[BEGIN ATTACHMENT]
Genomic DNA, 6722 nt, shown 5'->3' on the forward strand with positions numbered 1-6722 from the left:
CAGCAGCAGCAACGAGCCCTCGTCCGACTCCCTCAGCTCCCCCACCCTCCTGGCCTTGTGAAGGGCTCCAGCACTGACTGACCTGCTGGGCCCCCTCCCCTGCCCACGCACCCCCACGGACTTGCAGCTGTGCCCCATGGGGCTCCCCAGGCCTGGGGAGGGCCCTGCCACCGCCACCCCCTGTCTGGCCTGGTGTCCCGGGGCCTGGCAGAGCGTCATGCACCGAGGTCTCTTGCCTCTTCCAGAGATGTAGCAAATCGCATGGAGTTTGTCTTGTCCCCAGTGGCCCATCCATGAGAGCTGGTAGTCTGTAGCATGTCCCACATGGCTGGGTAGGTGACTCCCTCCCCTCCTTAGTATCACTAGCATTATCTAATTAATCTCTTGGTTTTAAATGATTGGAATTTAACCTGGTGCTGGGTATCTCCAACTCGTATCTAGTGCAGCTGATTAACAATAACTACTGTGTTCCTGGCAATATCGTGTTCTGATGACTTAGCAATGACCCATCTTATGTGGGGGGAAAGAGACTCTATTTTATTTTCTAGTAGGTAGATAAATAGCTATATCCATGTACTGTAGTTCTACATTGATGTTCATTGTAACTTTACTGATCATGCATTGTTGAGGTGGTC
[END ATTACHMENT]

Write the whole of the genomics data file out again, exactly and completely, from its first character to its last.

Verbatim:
Genomic DNA, 6722 nt, shown 5'->3' on the forward strand with positions numbered 1-6722 from the left:
CAGCAGCAGCAACGAGCCCTCGTCCGACTCCCTCAGCTCCCCCACCCTCCTGGCCTTGTGAAGGGCTCCAGCACTGACTGACCTGCTGGGCCCCCTCCCCTGCCCACGCACCCCCACGGACTTGCAGCTGTGCCCCATGGGGCTCCCCAGGCCTGGGGAGGGCCCTGCCACCGCCACCCCCTGTCTGGCCTGGTGTCCCGGGGCCTGGCAGAGCGTCATGCACCGAGGTCTCTTGCCTCTTCCAGAGATGTAGCAAATCGCATGGAGTTTGTCTTGTCCCCAGTGGCCCATCCATGAGAGCTGGTAGTCTGTAGCATGTCCCACATGGCTGGGTAGGTGACTCCCTCCCCTCCTTAGTATCACTAGCATTATCTAATTAATCTCTTGGTTTTAAATGATTGGAATTTAACCTGGTGCTGGGTATCTCCAACTCGTATCTAGTGCAGCTGATTAACAATAACTACTGTGTTCCTGGCAATATCGTGTTCTGATGACTTAGCAATGACCCATCTTATGTGGGGGGAAAGAGACTCTATTTTATTTTCTAGTAGGTAGATAAATAGCTATATCCATGTACTGTAGTTCTACATTGATGTTCATTGTAACTTTACTGATCATGCATTGTTGAGGTGGTC